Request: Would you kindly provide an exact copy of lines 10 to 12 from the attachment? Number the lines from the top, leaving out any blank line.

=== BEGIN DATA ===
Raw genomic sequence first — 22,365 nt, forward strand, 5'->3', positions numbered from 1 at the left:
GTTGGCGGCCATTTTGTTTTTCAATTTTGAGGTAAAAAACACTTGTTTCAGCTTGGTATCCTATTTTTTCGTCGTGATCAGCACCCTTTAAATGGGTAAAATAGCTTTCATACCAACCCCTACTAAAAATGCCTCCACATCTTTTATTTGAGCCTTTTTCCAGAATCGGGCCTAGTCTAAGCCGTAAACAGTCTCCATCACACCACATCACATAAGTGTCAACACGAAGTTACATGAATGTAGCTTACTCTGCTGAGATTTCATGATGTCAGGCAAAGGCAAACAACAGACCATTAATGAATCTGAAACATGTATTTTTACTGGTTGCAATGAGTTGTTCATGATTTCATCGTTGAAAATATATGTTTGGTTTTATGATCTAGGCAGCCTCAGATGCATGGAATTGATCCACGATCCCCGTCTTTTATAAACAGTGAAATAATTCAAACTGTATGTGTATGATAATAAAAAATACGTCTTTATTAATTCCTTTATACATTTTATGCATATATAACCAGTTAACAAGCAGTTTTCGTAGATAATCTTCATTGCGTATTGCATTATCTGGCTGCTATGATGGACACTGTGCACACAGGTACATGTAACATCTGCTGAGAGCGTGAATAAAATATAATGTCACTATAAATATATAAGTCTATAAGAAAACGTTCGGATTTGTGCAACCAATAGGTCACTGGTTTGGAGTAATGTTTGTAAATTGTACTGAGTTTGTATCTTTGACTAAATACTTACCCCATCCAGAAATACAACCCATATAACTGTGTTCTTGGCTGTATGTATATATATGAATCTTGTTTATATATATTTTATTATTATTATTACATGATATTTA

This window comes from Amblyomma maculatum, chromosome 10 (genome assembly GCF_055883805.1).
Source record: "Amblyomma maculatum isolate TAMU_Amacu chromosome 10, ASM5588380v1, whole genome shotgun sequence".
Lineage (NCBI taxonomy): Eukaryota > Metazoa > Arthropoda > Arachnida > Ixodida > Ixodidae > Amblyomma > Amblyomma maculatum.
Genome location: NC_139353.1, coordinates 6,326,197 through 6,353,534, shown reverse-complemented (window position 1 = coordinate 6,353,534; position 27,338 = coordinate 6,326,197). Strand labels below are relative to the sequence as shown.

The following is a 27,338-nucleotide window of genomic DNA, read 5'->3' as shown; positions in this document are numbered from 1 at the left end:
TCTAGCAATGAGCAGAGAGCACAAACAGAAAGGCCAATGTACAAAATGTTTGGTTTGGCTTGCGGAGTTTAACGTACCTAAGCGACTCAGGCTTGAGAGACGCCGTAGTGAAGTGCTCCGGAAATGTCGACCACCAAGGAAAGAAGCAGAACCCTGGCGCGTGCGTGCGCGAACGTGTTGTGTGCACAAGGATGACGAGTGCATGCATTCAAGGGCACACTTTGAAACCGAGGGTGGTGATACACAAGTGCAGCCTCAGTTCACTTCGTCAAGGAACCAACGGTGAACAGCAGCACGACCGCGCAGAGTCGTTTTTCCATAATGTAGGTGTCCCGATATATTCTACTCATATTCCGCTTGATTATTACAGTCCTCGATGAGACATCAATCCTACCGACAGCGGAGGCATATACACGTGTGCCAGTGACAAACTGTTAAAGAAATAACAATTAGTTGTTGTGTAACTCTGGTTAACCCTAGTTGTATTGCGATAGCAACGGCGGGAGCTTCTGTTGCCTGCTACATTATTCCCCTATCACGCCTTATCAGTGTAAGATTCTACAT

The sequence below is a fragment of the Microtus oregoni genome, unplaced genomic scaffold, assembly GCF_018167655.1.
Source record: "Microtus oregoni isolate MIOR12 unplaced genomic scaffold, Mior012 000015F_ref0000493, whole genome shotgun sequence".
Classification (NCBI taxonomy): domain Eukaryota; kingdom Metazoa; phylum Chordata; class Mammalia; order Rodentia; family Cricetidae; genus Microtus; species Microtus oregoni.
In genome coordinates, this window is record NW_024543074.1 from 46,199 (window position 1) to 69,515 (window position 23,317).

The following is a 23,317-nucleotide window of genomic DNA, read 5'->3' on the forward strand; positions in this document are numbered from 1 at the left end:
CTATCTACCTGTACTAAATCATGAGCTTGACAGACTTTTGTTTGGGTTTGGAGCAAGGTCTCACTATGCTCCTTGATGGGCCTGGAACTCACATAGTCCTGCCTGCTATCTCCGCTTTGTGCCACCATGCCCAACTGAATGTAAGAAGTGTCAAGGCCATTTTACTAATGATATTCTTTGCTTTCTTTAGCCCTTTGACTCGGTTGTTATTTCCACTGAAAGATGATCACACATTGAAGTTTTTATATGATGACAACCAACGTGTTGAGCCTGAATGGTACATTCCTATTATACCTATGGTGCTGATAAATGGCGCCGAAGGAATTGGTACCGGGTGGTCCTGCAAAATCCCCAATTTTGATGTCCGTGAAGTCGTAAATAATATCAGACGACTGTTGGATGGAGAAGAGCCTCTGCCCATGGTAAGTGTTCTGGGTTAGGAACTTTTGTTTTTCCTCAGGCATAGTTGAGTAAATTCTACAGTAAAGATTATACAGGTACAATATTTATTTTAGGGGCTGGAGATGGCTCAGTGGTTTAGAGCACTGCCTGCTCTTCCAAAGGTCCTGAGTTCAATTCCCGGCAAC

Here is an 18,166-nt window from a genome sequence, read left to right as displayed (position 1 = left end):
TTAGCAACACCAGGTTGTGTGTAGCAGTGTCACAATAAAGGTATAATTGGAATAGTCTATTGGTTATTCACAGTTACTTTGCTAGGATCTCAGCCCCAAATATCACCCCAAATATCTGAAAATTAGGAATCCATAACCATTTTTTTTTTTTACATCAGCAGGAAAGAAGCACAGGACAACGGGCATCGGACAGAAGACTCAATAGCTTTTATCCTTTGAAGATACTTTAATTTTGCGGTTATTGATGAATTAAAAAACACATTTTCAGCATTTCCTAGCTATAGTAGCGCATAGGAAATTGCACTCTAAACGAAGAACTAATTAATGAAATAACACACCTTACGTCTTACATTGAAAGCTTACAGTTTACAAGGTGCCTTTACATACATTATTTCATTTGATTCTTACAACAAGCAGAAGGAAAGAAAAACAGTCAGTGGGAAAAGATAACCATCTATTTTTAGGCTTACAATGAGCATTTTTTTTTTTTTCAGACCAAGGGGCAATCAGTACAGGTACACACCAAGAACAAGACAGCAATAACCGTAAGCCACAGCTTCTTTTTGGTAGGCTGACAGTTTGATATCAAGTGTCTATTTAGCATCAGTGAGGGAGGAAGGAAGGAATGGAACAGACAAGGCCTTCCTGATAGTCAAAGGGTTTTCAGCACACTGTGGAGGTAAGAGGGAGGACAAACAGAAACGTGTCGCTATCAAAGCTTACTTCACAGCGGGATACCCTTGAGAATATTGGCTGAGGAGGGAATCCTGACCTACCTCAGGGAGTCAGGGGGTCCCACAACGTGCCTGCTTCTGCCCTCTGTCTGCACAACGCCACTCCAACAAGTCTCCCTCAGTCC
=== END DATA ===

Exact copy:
Source record: "Microtus oregoni isolate MIOR12 unplaced genomic scaffold, Mior012 000015F_ref0000493, whole genome shotgun sequence".
Classification (NCBI taxonomy): domain Eukaryota; kingdom Metazoa; phylum Chordata; class Mammalia; order Rodentia; family Cricetidae; genus Microtus; species Microtus oregoni.
In genome coordinates, this window is record NW_024543074.1 from 46,199 (window position 1) to 69,515 (window position 23,317).